were almost all cut to pieces. The skirnish is detailed in a Cried, 'Sirral, you rascal, you son of a whore, Me will fight you, be gari if you'll come from your door.'."

curious memoir of Sir Ewan's life, printed in the Appendix of

Pennant's Scottish Tour. 1 The use of defensive armour, and particularly of the buckler, "In this engagement, Lochiel himself had several wonderful or target, was general in Queen Elizabeth's time, although that

escapes. In the retreat of the English, one of the strongest and of the single rapier seems to have been occasionally practised bravent of the officers retired behind a bush, when he observed inuch earlier." Rowland Yorke, however, who betrayed the fort Lochiel pursuing, and seeing him unaccompanied with ans, he of Zutphen to the Spaniards, for which good service he was after leapt out, and thought him his prey. They met one another with wards poisoned by them, is said to have been the first who brought equal fury. The combat was long and doubtful : the English the rapier tight into general use. Fuller, speaking of the swash. gentleman had by far the advantage in strength and size ; but bucklers, or bullies, of Queen Elizabeti's time, says.

Locbiel, exceeding bim in nimbleness and agility, in the end Smithfield was formerly called Ruffian's Hall, where such men

tript the sword out of his hand : they closed and wrestled, till usually met, casually or otherwise, to try masteries with sword both fell to the ground in each other's arms. The English officer and huckler. More were frightened than hurt, more hurt than killed there with, it being accounted unmanly to strike beneath neck by attempting to disengave himself, Locbiel, who by this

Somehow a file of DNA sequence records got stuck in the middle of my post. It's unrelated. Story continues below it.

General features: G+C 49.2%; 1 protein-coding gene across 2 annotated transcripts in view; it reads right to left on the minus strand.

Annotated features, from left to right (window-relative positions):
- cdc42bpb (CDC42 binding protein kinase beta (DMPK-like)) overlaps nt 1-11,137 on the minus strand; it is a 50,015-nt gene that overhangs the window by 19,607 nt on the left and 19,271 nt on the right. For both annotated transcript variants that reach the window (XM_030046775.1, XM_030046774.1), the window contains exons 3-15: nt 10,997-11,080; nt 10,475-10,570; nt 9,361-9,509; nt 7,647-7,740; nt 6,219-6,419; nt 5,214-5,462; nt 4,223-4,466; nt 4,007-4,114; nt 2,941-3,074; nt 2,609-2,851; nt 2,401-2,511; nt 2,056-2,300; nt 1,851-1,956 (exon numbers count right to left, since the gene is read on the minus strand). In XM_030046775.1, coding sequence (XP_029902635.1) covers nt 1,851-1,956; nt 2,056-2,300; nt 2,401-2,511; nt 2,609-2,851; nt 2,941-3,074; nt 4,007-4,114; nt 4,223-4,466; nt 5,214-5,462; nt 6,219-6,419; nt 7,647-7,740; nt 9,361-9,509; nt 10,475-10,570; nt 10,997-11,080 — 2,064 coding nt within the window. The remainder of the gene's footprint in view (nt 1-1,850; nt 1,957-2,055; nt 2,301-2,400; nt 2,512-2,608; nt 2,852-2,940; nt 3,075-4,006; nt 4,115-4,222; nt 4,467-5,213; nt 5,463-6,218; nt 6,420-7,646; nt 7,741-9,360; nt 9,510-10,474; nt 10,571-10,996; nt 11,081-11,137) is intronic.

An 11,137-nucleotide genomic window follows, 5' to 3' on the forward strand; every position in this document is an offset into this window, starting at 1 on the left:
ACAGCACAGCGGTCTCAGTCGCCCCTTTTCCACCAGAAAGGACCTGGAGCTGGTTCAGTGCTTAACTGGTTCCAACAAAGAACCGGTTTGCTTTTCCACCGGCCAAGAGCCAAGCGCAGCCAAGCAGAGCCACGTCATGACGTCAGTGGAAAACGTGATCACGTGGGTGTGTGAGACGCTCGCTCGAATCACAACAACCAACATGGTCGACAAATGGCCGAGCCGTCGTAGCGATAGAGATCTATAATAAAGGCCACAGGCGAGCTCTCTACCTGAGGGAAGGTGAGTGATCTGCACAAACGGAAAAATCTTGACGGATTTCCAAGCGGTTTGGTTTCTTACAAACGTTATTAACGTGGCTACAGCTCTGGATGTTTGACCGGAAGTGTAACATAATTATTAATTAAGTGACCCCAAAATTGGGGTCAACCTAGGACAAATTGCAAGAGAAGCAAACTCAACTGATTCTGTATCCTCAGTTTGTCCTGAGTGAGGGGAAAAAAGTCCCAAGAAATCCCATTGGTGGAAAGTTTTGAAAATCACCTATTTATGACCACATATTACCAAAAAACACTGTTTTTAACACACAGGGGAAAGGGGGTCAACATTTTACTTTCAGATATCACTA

got above Locbiel, and pressed him hard, but stretching forth his the knee But since that desperate traitor Rowland Yorke first introduced thrusting with rapiers, sword and buckler are dis

tune had his hands at liberty, with his left hand seized him bs the used.". In "The Two Angry Women of Abingdon," a comedy,

collar, and jumping at his extended throat, he bit it with his printed in 1599, we have a pathetic complaint :-* Sword and brought away his mouthful: this, he said, was the succetest bis

teeth quite through, and kent such a hold of his grasp, that he buckler fight begins to grow out of use. I am sorry for it: Ishall never see good manbood again. If it be once gonc, this poking

ne erer had in his lifetime."--Vol. i. p. 375. tight of rapier and dagger will come up; then a tall man and a

** (MS.-"'Yield they alone who fear to die.'

Like mountain cut who guards her young good sword and buckler man, will be spitted like a cal or rabbit." But the rapier had upon the continent long superseded, in private

Full at Fitz James's throat he sprung."}

1+ (MS.--"Panting and breathless on the sands, • Sex Douca's IUustrations of Shakespeare vol. ii. p. 61.

But all unwounded, now he stands.")

West